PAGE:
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290 IL-15 is required for optimal anti-tumor activity of Vγ9Vδ2 T cells against glioblastoma
  1. Allyson E Moore,
  2. Nickolas Serniuck,
  3. Arya Afsahi,
  4. Hayley Nault,
  5. Sheila K Singh and
  6. Jonathan L Bramson
  1. MMaster University, Hamilton, ON, Canada
  • Journal for ImmunoTherapy of Cancer (JITC) preprint. The copyright holder for this preprint are the authors/funders, who have granted JITC permission to display the preprint. All rights reserved. No reuse allowed without permission.


Background Glioblastoma (GBM) is a clinical unmet need that could benefit from targeted immunotherapy, such as adoptive transfer of engineered T cells. Gamma-delta (γδ) T cells are a promising cellular substrate as they naturally possess the ability to target GBM using endogenous cytotoxicity receptors. Yet, treatment of GBM with γδ T cells has revealed little evidence of clinical utility. We hypothesize that genetic engineering will enable the production of γδ T cells with optimized anti-GBM activity and overcome the limited efficacy noted thus far. Here, we investigated γδ T cell anti-GBM activity and explored the role IL-15 plays in important effector functions, notably proliferation, to inform our engineering strategy.

Methods Human Vγ9Vδ2 (γδ) T cells were expanded from PBMCs using Zoledronate, IL-2 and IL-15. In some cases, the γδ T cells were engineered with lentiviruses encoding DAP12-associated synthetic antigen receptors (SARs). γδ T cells were co-cultured with primary patient-derived GBM cells, in the presence or absence of IL-15 to assess cytotoxicity, cytokine production and proliferation.

Results While non-engineered γδ T cells were able to robustly kill primary GBM cells through endogenous receptors, the γδ T cells failed to proliferate and produce cytokine. Engineering γδ T cells to express DAP12-associated SARs targeting GBM antigens (CD133, HER2 and IL13Rα2) greatly augmented cytotoxicity and production of inflammatory cytokines upon co-culture with GBM cells, but the SAR-engineered γδ T cells still failed to proliferate. Inclusion of IL-15 in γδ T cell/GBM co-cultures enhanced the cytotoxic capacity of γδ T cells, improved their survival, and promoted robust proliferation, which was further amplified by the presence of a SAR. Engineering γδ T cells with IL-15 transgene variations (secreted, membrane-bound) did not reproduce the enhancement observed with supplementary IL-15 due to insufficient transgene expression and impairment of the manufacturing process.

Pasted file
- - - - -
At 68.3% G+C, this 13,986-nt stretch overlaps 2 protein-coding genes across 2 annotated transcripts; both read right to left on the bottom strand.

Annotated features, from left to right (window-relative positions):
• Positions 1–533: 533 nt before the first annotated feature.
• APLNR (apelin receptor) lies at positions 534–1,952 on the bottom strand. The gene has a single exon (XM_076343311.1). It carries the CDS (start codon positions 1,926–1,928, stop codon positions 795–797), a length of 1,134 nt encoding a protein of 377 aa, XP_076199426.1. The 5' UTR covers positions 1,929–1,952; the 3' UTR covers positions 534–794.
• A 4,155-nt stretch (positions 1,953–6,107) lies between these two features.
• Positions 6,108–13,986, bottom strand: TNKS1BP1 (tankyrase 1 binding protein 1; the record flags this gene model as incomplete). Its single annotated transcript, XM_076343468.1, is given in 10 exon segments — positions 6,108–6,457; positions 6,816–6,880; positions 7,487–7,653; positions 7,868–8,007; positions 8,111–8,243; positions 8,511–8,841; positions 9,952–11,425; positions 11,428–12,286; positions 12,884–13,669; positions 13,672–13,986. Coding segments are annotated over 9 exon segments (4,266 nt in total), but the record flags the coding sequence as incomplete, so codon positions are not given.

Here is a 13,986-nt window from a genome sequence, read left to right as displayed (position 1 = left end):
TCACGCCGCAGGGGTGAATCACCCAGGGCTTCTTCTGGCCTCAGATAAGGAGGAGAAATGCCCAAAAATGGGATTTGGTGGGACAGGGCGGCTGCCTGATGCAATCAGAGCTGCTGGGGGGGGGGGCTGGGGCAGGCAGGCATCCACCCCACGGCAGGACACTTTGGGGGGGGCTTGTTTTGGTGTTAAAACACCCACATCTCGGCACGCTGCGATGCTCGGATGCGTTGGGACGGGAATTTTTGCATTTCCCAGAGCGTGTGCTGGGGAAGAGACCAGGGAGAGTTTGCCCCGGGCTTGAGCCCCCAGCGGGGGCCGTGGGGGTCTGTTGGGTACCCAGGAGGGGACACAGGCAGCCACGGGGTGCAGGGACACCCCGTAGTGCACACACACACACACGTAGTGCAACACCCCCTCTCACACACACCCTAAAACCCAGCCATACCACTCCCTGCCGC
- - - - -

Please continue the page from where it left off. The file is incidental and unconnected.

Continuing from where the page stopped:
Conclusions T cell expansion is a major correlate of therapeutic efficacy. The inability of γδ T cells to proliferate following exposure to primary GBM cells explains the poor clinical activity, thus far. Recapitulating the role of IL-15 at the tumour site will be necessary to unleash the full potential of γδ T cells. While forced expression of IL-15 has proven successful in αβ T cells, it was insufficient in the context of γδ T cells. We are currently exploring the biological consequences of IL-15 supplementation, to identify engineering strategies that can recapitulate the beneficial impacts of the cytokine at the tumour site.

Acknowledgements This work was supported by the Samuel Family Foundation.

Ethics Approval This research was approved by the McMaster Health Sciences Research Ethics Board and all donors in this study provided informed written consent.

This is an open access article distributed in accordance with the Creative Commons Attribution Non Commercial (CC BY-NC 4.0) license, which permits others to distribute, remix, adapt, build upon this work non-commercially, and license their derivative works on different terms, provided the original work is properly cited, appropriate credit is given, any changes made indicated, and the use is non-commercial. See

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